Clinical and pathological features of amyotrophic lateral sclerosis caused by mutation in the C9ORF72 gene on chromosome 9p

Heather Stewart, Nicola J. Rutherford, Hannah Briemberg, Charles Krieger, Neil Cashman, Marife Fabros, Matt Baker, Alice Fok, Mariely DeJesus-Hernandez, Andrew Eisen, Rosa Rademakers, Ian R.A. Mackenzie

Research output: Contribution to journalArticlepeer-review

121 Scopus citations

Abstract

Two studies recently identified a GGGGCC hexanucleotide repeat expansion in a non-coding region of the chromosome 9 open-reading frame 72 gene (C9ORF72) as the cause of chromosome 9p-linked amyotrophic lateral sclerosis (ALS) and frontotemporal dementia (FTD). In a cohort of 231 probands with ALS, we identified the C9ORF72 mutation in 17 familial (27.4%) and six sporadic (3.6%) cases. Patients with the mutation presented with typical motor features of ALS, although subjects with the C9ORF72 mutation had more frequent bulbar onset, compared to those without this mutation. Dementia was significantly more common in ALS patients and families with the C9ORF72 mutation and was usually early-onset FTD. There was striking clinical heterogeneity among the members of individual families with the mutation. The associated neuropathology was a combination of ALS with TDP-ir inclusions and FTLD-TDP. In addition to TDP-43-immunoreactive pathology, a consistent and specific feature of cases with the C9ORF72 mutation was the presence of ubiquitin-positive, TDP-43-negative inclusions in a variety of neuroanatomical regions, such as the cerebellar cortex. These findings support the C9ORF72 mutation as an important newly recognized cause of ALS, provide a more detailed characterization of the associated clinical and pathological features and further demonstrate the clinical and molecular overlap between ALS and FTD.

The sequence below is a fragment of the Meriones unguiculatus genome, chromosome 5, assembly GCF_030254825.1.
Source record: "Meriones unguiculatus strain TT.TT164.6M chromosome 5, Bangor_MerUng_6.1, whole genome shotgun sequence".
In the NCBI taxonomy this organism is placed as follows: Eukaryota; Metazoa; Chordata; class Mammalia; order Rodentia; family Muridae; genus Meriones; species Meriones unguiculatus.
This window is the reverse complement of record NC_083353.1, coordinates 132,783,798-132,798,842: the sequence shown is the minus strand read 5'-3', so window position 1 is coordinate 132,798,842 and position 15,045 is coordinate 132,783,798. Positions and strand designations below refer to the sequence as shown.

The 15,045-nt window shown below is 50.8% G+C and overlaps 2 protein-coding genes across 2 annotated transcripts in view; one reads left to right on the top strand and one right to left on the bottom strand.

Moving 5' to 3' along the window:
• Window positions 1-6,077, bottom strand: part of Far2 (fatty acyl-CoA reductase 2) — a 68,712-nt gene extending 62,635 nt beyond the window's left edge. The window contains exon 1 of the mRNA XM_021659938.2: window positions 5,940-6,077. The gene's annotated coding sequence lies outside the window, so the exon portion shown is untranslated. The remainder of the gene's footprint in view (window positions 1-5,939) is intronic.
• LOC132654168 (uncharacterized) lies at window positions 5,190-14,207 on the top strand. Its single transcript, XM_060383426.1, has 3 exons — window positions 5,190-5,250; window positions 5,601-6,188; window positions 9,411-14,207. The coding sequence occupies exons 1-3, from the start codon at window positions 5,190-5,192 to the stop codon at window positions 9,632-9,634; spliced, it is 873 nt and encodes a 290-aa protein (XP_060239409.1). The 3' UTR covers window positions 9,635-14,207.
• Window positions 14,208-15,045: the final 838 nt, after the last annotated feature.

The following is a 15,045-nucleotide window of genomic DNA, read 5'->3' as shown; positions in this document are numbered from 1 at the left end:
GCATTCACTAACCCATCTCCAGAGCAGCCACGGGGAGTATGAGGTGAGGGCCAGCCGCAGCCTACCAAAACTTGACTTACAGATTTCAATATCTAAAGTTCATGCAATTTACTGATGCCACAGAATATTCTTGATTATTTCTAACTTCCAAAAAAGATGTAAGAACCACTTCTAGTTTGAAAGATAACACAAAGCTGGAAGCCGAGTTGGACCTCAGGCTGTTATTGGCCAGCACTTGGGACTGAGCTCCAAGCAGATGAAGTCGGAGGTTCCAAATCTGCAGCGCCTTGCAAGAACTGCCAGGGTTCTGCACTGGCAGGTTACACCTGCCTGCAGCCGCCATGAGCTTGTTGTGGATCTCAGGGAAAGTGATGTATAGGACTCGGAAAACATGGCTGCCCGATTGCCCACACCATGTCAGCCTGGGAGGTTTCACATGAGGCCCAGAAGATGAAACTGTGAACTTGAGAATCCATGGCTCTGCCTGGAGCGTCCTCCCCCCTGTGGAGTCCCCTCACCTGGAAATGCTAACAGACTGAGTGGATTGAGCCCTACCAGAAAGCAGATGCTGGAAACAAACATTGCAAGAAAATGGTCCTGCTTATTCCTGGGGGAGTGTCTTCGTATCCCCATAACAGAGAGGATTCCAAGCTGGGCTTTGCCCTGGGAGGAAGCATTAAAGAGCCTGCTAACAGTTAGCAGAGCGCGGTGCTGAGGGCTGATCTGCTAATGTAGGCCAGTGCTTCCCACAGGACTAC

Original languageEnglish (US)
Pages (from-to)409-417
Number of pages9
JournalActa neuropathologica
Volume123
Issue number3
DOIs
StatePublished - Mar 2012

Keywords

  • Amyotrophic lateral sclerosis
  • C9ORF72
  • Chromosome 9p
  • Frontotemporal dementia
  • Frontotemporal lobar degeneration
  • TDP-43

ASJC Scopus subject areas

  • Pathology and Forensic Medicine
  • Clinical Neurology
  • Cellular and Molecular Neuroscience

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